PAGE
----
Also from Brown: 49ers rookie Kory Sheets is finding out how rough life can be for an undrafted free agent.
Monte Poole of the Bay Area Newspaper Group says Crabtree is to blame for not signing with the 49ers.
Danny O'Neil of the Seattle Times looks at Darryl Tapp's potential role -- make that roles, plural -- in the Seahawks' defense this season. O'Neil: "We'd like to use him specifically as a third-down pass-rusher, and then as a spot guy on first and second down. I think someone made a comment [Monday] that Tapp always looks good in training camp, and then sometimes disappears in the season. I wouldn't dispute that, but I think this year, it'll be a different story."
Also from O'Neil: quite a few Seahawks players are sitting out with injuries.
Steve Kelley of the Seattle Times says first-round pick Aaron Curry had nightmares about blown assignments during his contract dispute with the Seahawks. Curry: "I tried to relax, but I stressed out about what I was missing and I worried about if I was going to get too far behind. I would have nightmares that I wasn't blitzing when I was supposed to be blitzing. And that I was giving up touchdowns. I had nightmares about letting my teammates down, and those were the kind of dreams that you wanted to make sure stayed dreams and didn't become reality."
Eric D. Williams of the Tacoma News Tribune says Kelly Jennings continues to look good for Seattle in one-on-one coverage drills. But Patrick Kerney left practice with a sleeve on his calf.
Also from Williams: The Seahawks are stressing communication on defense.
Ryan Divish of the Tacoma News Tribune checks in with Tapp, who is getting more opportunities as a weakside pass-rusher. Cory Redding and Lofa Tatupu are among those in frequent contact.
William P. Tomisser of Seahawk Addicts summarizes recent radio interviews involving Seahawks players. We find out Redding was a top discus thrower in high school.
John Morgan of Field Gulls takes a look at Seahawks rookie receiver Deon Butler. The initial review wasn't very positive.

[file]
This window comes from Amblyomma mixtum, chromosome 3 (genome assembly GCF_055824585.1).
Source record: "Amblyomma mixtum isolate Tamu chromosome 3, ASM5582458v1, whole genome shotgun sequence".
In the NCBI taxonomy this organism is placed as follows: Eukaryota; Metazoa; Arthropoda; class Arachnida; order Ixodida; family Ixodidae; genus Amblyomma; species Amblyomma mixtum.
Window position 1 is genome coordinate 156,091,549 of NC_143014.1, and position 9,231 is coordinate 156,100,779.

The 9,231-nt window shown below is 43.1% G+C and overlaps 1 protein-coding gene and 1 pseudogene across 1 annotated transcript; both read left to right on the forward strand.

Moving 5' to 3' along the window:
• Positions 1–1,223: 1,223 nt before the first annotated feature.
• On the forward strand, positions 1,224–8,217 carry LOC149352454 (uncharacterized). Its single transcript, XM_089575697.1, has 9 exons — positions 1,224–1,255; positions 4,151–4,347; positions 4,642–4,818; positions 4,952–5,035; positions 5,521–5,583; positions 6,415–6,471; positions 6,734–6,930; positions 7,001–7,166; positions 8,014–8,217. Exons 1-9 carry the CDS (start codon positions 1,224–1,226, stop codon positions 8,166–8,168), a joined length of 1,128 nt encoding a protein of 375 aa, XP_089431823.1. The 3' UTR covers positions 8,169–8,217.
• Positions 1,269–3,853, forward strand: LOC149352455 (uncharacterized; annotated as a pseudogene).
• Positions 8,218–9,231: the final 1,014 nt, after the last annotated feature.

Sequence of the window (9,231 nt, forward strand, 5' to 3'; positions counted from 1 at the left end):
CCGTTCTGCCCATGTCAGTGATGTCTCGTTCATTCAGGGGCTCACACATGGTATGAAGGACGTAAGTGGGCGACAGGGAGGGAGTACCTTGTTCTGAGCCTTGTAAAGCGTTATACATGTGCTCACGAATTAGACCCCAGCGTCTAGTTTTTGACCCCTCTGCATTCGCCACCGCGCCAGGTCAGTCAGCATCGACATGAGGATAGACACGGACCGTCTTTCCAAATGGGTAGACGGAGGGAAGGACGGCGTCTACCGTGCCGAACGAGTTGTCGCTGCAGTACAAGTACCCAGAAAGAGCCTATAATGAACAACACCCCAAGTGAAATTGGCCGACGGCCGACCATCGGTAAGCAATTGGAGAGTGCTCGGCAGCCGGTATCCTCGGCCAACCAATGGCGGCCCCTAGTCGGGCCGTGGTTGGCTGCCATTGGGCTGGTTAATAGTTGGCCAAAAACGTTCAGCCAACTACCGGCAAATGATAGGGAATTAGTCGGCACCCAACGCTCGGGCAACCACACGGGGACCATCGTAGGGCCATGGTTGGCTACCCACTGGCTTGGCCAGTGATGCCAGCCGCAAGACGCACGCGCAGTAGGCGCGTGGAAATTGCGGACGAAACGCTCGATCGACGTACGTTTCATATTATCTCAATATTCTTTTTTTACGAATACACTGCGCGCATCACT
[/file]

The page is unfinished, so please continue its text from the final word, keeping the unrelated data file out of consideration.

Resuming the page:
Bill Coats of the St. Louis Post-Dispatch says Rams linebacker Will Witherspoon has big plans -- on and off the field. Coats: "They range from day-care centers for dogs to small-scale construction to investment planning to his burgeoning farm, situated about 80 miles southwest of St. Louis." Witherspoon: "Thirty-five head of cattle, 14 hogs, three sheep, 20 chickens, four dogs ... and I'm about to buy 20 more head of cattle. It's all coming together piece by piece."
Jim Thomas of the St. Louis Post-Dispatch says Marc Bulger's arm is holding up well in camp to this point. Bulger is throwing less than in the past, with coaches limiting his throws to 60 or 70 per practice. The approach is in direct contrast to how the Seahawks are handling their starter. Matt Hasselbeck's arm is working overtime and he's missing the days when NFL Europe exemptions allowed teams to carry five quarterbacks in camp.
Also from Thomas: a chat in which he says Laurent Robinson could be a good addition for the Rams this season. Also, none of the younger corners have impressed him much.
More from Thomas: The Rams brushed up on their special teams in preparation for the exhibition opener.
Brian Stull of 101ESPN St. Louis says the Rams have time before deciding whether to add a receiver while Donnie Avery remains sidelined.
Steve Korte of the Belleville News-Democrat says Bulger expects extensive playing time in the first exhibition game. Also, Steve Spagnuolo isn't feeling sentimental heading back to Giants Stadium for his first game as Rams coach.
Turf Show Times' ram_rod will be watching Larry Grant, among others, as the Rams face the Jets.